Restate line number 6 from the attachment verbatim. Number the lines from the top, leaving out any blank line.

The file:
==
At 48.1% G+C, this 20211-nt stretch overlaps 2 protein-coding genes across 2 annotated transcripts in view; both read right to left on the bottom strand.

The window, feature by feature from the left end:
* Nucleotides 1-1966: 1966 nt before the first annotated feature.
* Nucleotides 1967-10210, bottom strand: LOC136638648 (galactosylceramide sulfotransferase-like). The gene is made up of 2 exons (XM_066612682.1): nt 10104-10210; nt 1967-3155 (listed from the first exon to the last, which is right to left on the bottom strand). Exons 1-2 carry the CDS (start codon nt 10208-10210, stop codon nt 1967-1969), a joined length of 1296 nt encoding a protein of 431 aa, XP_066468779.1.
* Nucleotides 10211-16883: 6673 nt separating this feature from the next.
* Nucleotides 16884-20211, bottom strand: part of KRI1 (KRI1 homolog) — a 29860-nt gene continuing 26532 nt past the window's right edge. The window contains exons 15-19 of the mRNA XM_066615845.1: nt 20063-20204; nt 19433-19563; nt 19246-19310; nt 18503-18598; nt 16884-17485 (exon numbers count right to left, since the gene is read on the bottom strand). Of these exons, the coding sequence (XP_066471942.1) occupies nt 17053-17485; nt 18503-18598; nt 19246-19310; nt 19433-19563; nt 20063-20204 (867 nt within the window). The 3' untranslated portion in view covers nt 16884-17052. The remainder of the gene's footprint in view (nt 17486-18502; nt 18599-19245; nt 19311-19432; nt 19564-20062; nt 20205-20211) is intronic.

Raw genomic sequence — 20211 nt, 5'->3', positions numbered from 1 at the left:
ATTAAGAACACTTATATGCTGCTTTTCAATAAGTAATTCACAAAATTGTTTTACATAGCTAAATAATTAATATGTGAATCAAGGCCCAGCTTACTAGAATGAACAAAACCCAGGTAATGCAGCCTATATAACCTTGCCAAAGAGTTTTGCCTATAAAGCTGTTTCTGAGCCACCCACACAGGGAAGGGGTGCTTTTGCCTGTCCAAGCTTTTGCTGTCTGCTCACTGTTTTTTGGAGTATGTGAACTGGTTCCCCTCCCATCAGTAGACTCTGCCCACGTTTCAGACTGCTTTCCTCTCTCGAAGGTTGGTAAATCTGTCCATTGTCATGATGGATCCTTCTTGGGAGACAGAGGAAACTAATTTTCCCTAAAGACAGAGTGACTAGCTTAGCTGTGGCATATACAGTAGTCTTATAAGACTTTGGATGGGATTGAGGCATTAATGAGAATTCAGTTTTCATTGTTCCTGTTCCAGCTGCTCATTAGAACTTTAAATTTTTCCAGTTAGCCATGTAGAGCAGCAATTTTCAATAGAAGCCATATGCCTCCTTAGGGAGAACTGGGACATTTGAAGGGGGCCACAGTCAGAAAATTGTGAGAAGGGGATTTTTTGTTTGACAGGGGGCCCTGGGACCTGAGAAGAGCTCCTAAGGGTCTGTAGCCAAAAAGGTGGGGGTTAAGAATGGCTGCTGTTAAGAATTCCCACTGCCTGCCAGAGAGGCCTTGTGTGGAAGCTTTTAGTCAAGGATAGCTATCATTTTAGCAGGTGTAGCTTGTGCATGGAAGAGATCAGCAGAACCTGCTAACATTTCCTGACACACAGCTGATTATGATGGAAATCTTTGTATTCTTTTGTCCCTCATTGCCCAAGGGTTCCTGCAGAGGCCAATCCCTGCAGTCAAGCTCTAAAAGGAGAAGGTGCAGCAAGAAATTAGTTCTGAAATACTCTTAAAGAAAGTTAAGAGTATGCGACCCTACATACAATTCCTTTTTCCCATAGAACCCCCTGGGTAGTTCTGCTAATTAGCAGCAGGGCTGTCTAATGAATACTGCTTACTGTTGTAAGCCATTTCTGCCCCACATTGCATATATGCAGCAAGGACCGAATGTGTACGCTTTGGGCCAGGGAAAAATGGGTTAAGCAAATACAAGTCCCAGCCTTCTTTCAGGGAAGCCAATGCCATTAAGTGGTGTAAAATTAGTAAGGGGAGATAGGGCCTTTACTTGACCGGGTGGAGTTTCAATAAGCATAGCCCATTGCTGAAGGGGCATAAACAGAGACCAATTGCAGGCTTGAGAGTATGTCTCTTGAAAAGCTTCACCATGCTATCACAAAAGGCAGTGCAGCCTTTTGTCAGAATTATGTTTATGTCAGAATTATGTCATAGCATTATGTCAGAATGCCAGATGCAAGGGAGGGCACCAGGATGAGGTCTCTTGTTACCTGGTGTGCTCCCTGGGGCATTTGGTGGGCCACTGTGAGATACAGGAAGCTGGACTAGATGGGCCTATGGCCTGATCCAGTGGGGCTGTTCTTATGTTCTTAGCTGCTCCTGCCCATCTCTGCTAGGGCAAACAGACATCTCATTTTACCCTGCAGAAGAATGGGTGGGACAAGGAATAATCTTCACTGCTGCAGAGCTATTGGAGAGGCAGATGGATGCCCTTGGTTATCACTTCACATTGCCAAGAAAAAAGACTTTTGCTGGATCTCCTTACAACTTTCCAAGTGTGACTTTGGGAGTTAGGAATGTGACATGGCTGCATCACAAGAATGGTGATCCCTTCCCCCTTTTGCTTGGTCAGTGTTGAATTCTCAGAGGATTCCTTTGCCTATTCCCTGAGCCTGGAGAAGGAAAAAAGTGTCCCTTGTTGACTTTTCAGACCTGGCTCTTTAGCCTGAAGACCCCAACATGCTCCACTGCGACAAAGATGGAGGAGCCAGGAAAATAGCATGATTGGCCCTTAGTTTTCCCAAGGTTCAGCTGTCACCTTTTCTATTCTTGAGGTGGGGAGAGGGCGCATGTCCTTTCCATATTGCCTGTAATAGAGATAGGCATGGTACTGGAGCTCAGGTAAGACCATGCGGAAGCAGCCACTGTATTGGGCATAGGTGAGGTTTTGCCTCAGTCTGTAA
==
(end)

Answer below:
* Nucleotides 16884-20211, bottom strand: part of KRI1 (KRI1 homolog) — a 29860-nt gene continuing 26532 nt past the window's right edge. The window contains exons 15-19 of the mRNA XM_066615845.1: nt 20063-20204; nt 19433-19563; nt 19246-19310; nt 18503-18598; nt 16884-17485 (exon numbers count right to left, since the gene is read on the bottom strand). Of these exons, the coding sequence (XP_066471942.1) occupies nt 17053-17485; nt 18503-18598; nt 19246-19310; nt 19433-19563; nt 20063-20204 (867 nt within the window). The 3' untranslated portion in view covers nt 16884-17052. The remainder of the gene's footprint in view (nt 17486-18502; nt 18599-19245; nt 19311-19432; nt 19564-20062; nt 20205-20211) is intronic.